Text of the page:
June 30, 2012

My Romanian vacation Part 5 – Romanian farmers’ markets

Growing up in Romania, I’ve always been accustomed to buying fresh fruits and vegetables from the farmers’ market.  Back in the day, it was incomprehensible to shop for fresh produce anywhere else but the farmers’ market.  Today, things have somewhat changed in Romania due to the invasion of gargantuan supermarkets, which are open late and packed with produce from around the world all year round. 

That being said, most Romanians still shop for produce at farmers’ markets. And that’s because the goods are fresher, organic and usually locally grown, and way more inexpensive than at a supermarket.  From break of day, farmers and small vendors set up their stand, ensure that the produce looks tempting, and hope for a lucrative day at the market.  People sell everything from vegetables, fruits, nuts, homemade pasta and noodles, bread and honey, to eggs, cheese, milk and flowers; anything you can and can’t think of.  Even my 92 year-old great-grandmother still sells eggs at the market every Tuesday morning.  Admirable to say the least! 

Being home for a slightly longer period of time, of course I made it to the market, either by myself walking around, taking pictures, and soaking up the frenzied atmosphere, or with my mom doing grocery shopping.  The most popular farmers’ market in my hometown is called The Cathedral’s Market.  The reason it’s called like that is pretty obvious – the market is situated in front of the old cathedral in my hometown.  Every day, the market overflows with people and noise especially early in the morning when the market is at its peak.  Vendors want to lure you in by handing you a basket for you to fill up with goodies, buyers are trying to negotiate the prices, some are asking questions, others are chatting, and everyone wants to leave happy, and hopefully to make a profit.  To be painstakingly honest, it’s hard to leave the market without giving in and buying something, often for no other reason than the beastlike satisfaction of your eyes and tummy.  But it’s well worth it!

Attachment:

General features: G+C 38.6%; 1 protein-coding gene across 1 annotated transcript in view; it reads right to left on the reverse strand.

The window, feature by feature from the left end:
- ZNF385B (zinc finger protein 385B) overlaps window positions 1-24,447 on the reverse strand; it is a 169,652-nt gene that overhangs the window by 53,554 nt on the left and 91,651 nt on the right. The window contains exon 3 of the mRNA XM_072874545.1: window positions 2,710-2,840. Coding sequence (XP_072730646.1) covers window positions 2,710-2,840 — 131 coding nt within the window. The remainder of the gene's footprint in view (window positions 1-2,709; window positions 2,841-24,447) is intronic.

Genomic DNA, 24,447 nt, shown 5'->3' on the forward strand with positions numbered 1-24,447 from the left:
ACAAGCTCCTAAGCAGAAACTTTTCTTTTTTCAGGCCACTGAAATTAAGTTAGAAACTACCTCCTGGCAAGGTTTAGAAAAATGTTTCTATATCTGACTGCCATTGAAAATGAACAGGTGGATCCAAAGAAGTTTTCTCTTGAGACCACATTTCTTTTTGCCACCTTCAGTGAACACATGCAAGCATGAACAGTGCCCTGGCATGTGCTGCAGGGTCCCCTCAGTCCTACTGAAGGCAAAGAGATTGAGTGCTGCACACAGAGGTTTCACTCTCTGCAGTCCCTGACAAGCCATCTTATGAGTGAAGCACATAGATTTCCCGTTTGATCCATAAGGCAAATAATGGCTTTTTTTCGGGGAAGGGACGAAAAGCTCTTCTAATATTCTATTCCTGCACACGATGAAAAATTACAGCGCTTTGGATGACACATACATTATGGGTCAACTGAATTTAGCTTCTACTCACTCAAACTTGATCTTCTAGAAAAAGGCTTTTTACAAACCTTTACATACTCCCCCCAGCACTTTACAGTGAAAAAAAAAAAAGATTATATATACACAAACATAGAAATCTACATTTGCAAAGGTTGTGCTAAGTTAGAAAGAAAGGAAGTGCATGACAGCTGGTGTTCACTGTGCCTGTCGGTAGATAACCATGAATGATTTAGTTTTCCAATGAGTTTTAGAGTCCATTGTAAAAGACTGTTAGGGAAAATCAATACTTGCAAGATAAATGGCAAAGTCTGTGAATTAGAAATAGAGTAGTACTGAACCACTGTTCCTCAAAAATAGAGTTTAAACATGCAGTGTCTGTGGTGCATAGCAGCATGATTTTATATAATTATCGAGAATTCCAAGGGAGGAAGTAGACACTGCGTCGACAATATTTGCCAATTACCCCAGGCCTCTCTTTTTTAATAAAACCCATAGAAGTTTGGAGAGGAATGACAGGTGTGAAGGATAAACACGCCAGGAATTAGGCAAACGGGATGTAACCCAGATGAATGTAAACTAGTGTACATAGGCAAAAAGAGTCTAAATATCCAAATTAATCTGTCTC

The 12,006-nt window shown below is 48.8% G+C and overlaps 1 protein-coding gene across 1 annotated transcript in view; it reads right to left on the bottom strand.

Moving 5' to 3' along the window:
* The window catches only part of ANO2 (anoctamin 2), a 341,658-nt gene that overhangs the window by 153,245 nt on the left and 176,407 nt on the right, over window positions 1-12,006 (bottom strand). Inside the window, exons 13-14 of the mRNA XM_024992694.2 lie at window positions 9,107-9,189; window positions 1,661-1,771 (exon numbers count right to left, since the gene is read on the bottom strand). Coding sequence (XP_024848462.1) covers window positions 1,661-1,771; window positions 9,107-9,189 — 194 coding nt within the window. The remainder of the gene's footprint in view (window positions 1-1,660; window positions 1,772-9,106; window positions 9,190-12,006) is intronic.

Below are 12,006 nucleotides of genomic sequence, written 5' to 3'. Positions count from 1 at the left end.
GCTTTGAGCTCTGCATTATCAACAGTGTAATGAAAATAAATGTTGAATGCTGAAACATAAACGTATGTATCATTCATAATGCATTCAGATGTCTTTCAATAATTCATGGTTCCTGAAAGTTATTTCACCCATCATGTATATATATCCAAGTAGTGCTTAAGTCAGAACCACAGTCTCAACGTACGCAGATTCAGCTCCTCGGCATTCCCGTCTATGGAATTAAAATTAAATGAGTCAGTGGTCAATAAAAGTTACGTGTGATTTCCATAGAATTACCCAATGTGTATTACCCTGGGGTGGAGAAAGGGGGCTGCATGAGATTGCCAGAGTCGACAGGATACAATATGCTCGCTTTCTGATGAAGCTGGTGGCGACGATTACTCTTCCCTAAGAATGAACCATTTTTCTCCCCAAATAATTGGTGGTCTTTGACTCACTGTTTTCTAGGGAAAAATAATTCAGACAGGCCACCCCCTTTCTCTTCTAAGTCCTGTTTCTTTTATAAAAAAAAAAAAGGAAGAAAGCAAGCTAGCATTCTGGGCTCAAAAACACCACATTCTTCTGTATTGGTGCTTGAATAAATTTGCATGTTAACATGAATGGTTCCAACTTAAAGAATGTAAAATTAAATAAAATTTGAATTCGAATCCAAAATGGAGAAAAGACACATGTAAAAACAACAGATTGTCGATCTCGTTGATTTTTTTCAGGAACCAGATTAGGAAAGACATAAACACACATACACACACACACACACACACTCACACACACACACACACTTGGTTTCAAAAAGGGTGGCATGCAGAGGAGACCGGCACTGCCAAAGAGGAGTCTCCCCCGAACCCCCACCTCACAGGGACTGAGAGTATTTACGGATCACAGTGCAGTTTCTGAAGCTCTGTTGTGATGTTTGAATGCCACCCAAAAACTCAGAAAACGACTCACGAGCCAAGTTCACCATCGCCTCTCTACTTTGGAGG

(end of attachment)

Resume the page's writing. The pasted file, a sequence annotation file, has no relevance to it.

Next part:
While the open market abounds with gorgeous fruits and vegetables, in the massive hall next to the open market farmers sell bread, homemade pasta, eggs and dairy products; the atmosphere is also less hectic and the hall is a chance to escape from the chaos outside.  Finally, I shouldn’t overlook the tiny souvenir corner of the market where you can buy anything from traditional Romanian fedora hats, baskets and colorful flip-flops, to wooden spoons, water canteens, flamboyant plates and Dracula trinkets; anything that would remind tourists of our beautiful country.  The funny thing is that the market hasn’t changed a bit throughout the years and has remained a little gem, a place to shop and explore.  And there are thousands like it throughout Romania waiting for locals and tourists alike. 

June 23, 2012

My Romanian vacation Part 4 – What it turns out

On May 2, while Romania was still digesting its mititei and slugging down its beer, I introduced my family to Mexican food – Giada’s White Bean Chicken Chili.  Was it different?  Definitely.  Was it good?  Indisputably.  And besides, Cinco de Mayo was not far ahead either.  And on top of it I was the chef and Grandma Vicki was my sous chef.   Talking about switching responsibilities!